Help save the bay

Published 10:11 pm Wednesday, March 20, 2019

I’m a Virginia Beach local, and I vividly remember many off-shore trips with my dad as a kid, so it’s obvious that I’m a fan of seafood.

I can still remember the juicy flavor of a cut of tuna with soy sauce and sesame seed in the back of that boat. That tuna had been caught just hours before. It’s still the freshest fish that I’ve ever eaten, and the taste is etched into my brain.

I appreciate everything that our local waters have to offer, which is why I was encouraged to see the outreach last week at the Phillips-Dawson House, and not just for the delicious oyster that I got to enjoy.

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These were oysters from the York River. They had a flavor profile that was smoother and less salty than others you’d find in places like the Eastern Shore, and they were shucked by Chesapeake Bay Foundation volunteer John Wood.

Wood was one of the helping hands at the Chesapeake Bay Foundation’s presentation on March 13 to show the importance of oyster conservation in the Chesapeake Bay watershed. It was led by Heather Lockwood, the Virginia Oyster Restoration Specialist for the Chesapeake Bay Foundation, with help from Wood and Virginia Oyster Restoration Outreach Coordinator Peyton Mowery.

It was also the latest in the “Afternoon Conversations” series between Suffolk Public Library and the Suffolk-Nansemond Historical Society. This partnership is meant to inspire discussions on local history and other topics of interest, and last week the focus was on life in the Chesapeake Bay.

That life was held up in the spotlight by Wood and Mowery, who each carefully showed different fish, crabs and oysters to the audience. It was a nice touch to get their attention on top of the oyster samples.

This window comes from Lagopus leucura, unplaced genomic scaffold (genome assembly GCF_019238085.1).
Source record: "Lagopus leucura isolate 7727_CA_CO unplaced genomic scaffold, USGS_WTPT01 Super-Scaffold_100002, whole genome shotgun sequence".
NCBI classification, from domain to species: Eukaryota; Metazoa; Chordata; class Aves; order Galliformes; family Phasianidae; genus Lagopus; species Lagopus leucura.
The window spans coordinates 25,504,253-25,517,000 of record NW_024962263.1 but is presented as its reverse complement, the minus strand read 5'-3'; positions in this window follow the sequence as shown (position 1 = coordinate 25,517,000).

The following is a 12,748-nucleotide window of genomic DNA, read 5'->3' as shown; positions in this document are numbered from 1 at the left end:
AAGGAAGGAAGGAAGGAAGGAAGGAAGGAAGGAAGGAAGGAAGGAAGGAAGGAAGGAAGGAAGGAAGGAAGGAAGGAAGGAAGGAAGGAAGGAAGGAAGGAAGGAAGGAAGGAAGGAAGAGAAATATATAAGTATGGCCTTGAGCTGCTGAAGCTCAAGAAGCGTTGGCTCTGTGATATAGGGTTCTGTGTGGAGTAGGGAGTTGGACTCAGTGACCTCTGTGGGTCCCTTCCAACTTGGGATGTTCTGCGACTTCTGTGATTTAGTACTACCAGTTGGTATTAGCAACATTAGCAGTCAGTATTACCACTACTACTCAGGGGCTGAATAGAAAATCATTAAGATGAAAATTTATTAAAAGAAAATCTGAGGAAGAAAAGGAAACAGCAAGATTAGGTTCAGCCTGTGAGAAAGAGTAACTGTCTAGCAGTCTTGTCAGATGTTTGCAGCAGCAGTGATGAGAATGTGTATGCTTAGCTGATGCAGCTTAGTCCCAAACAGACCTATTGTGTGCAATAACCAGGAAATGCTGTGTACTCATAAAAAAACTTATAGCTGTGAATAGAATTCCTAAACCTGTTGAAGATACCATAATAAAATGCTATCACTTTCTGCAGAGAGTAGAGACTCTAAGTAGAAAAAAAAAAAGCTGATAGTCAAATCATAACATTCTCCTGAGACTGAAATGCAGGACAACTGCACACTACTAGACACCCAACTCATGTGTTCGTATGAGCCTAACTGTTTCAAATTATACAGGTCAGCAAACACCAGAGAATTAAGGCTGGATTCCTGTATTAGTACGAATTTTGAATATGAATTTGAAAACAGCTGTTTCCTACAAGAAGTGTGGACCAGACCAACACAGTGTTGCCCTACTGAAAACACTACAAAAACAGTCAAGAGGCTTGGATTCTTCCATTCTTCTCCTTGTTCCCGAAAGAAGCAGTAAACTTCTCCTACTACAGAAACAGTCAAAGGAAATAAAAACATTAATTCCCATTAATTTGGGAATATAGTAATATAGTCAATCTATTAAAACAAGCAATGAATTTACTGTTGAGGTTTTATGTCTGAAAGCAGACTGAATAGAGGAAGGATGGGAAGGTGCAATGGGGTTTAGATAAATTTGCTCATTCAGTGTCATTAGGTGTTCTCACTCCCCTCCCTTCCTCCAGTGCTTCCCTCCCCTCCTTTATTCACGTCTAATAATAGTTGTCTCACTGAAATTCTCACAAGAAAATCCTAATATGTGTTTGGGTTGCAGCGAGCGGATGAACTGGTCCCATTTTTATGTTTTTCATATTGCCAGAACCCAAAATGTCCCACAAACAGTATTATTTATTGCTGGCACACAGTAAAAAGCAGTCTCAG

Lockwood went over major beats in the history of oyster harvesting industry in the Chesapeake Bay watershed — going all the way back to the times of Captain John Smith centuries ago.  Then she painted the stark difference between the oyster population in the bay back then compared to today.

When John Smith was in these waters, the oysters could be as big as dinner plates. Lockwood explained how each adult oyster is capable of filtering up to 50 gallons of water per day. The population in Smith’s time could clean the entire bay — all 64,000 square miles — in three to five days.

But the oysters have been depleted over the centuries, and the filtering that once took less than a week now takes more than a year. The Chesapeake Bay Foundation’s goal is to reduce the pollution in the Chesapeake Bay watershed, and these oysters are the keystone species they need to do it.

Suffolk residents can do their part to support their efforts by volunteering for the foundation’s Oyster Gardening Program, as well as its “Save Oyster Shells” recycling program. Those that wish to recycle oyster shells in Suffolk can go to the public shell drop-off location at Bennett’s Creek Park, beside the parking lot and in front of the boat ramp and fishing pier.

“The Chesapeake Bay Foundation is looking for ways to partner with the Suffolk community,” Lockwood said, “so if you have any ideas for local oyster roasts that are occurring in your area, restaurants or other ways that CBF can get involved, let us know.”

Contact Heather Lockwood via email at for more information.